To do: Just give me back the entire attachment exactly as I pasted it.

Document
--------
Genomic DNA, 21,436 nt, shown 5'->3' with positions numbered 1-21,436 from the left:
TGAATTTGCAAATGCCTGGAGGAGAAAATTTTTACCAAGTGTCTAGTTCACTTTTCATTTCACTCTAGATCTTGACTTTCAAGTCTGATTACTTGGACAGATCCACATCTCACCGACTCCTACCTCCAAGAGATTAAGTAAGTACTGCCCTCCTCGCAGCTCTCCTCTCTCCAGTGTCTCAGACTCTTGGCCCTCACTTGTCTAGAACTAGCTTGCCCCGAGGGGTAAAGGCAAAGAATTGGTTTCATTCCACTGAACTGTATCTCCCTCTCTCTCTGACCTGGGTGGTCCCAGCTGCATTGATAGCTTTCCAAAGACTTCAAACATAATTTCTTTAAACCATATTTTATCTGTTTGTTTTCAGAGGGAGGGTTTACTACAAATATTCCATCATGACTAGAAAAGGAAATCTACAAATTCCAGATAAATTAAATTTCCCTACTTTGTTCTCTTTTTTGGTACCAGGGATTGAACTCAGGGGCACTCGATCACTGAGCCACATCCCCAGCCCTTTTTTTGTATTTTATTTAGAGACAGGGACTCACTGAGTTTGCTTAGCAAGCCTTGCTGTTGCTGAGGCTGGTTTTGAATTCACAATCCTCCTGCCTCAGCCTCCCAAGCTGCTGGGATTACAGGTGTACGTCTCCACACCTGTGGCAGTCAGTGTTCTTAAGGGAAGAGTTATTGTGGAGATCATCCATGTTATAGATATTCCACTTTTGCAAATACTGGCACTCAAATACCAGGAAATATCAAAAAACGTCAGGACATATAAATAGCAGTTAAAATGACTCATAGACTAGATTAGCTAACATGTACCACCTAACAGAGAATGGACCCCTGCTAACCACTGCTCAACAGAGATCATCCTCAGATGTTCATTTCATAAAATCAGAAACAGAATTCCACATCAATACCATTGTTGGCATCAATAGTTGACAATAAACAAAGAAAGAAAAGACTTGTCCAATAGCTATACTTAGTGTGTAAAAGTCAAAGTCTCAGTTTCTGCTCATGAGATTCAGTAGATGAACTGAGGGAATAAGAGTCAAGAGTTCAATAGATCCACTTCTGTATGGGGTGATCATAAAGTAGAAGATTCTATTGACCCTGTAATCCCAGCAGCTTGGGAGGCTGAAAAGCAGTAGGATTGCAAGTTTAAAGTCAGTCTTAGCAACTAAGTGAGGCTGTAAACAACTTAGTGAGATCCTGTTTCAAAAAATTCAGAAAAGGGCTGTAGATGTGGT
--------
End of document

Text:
Genomic DNA, 21,436 nt, shown 5'->3' with positions numbered 1-21,436 from the left:
TGAATTTGCAAATGCCTGGAGGAGAAAATTTTTACCAAGTGTCTAGTTCACTTTTCATTTCACTCTAGATCTTGACTTTCAAGTCTGATTACTTGGACAGATCCACATCTCACCGACTCCTACCTCCAAGAGATTAAGTAAGTACTGCCCTCCTCGCAGCTCTCCTCTCTCCAGTGTCTCAGACTCTTGGCCCTCACTTGTCTAGAACTAGCTTGCCCCGAGGGGTAAAGGCAAAGAATTGGTTTCATTCCACTGAACTGTATCTCCCTCTCTCTCTGACCTGGGTGGTCCCAGCTGCATTGATAGCTTTCCAAAGACTTCAAACATAATTTCTTTAAACCATATTTTATCTGTTTGTTTTCAGAGGGAGGGTTTACTACAAATATTCCATCATGACTAGAAAAGGAAATCTACAAATTCCAGATAAATTAAATTTCCCTACTTTGTTCTCTTTTTTGGTACCAGGGATTGAACTCAGGGGCACTCGATCACTGAGCCACATCCCCAGCCCTTTTTTTGTATTTTATTTAGAGACAGGGACTCACTGAGTTTGCTTAGCAAGCCTTGCTGTTGCTGAGGCTGGTTTTGAATTCACAATCCTCCTGCCTCAGCCTCCCAAGCTGCTGGGATTACAGGTGTACGTCTCCACACCTGTGGCAGTCAGTGTTCTTAAGGGAAGAGTTATTGTGGAGATCATCCATGTTATAGATATTCCACTTTTGCAAATACTGGCACTCAAATACCAGGAAATATCAAAAAACGTCAGGACATATAAATAGCAGTTAAAATGACTCATAGACTAGATTAGCTAACATGTACCACCTAACAGAGAATGGACCCCTGCTAACCACTGCTCAACAGAGATCATCCTCAGATGTTCATTTCATAAAATCAGAAACAGAATTCCACATCAATACCATTGTTGGCATCAATAGTTGACAATAAACAAAGAAAGAAAAGACTTGTCCAATAGCTATACTTAGTGTGTAAAAGTCAAAGTCTCAGTTTCTGCTCATGAGATTCAGTAGATGAACTGAGGGAATAAGAGTCAAGAGTTCAATAGATCCACTTCTGTATGGGGTGATCATAAAGTAGAAGATTCTATTGACCCTGTAATCCCAGCAGCTTGGGAGGCTGAAAAGCAGTAGGATTGCAAGTTTAAAGTCAGTCTTAGCAACTAAGTGAGGCTGTAAACAACTTAGTGAGATCCTGTTTCAAAAAATTCAGAAAAGGGCTGTAGATGTGGT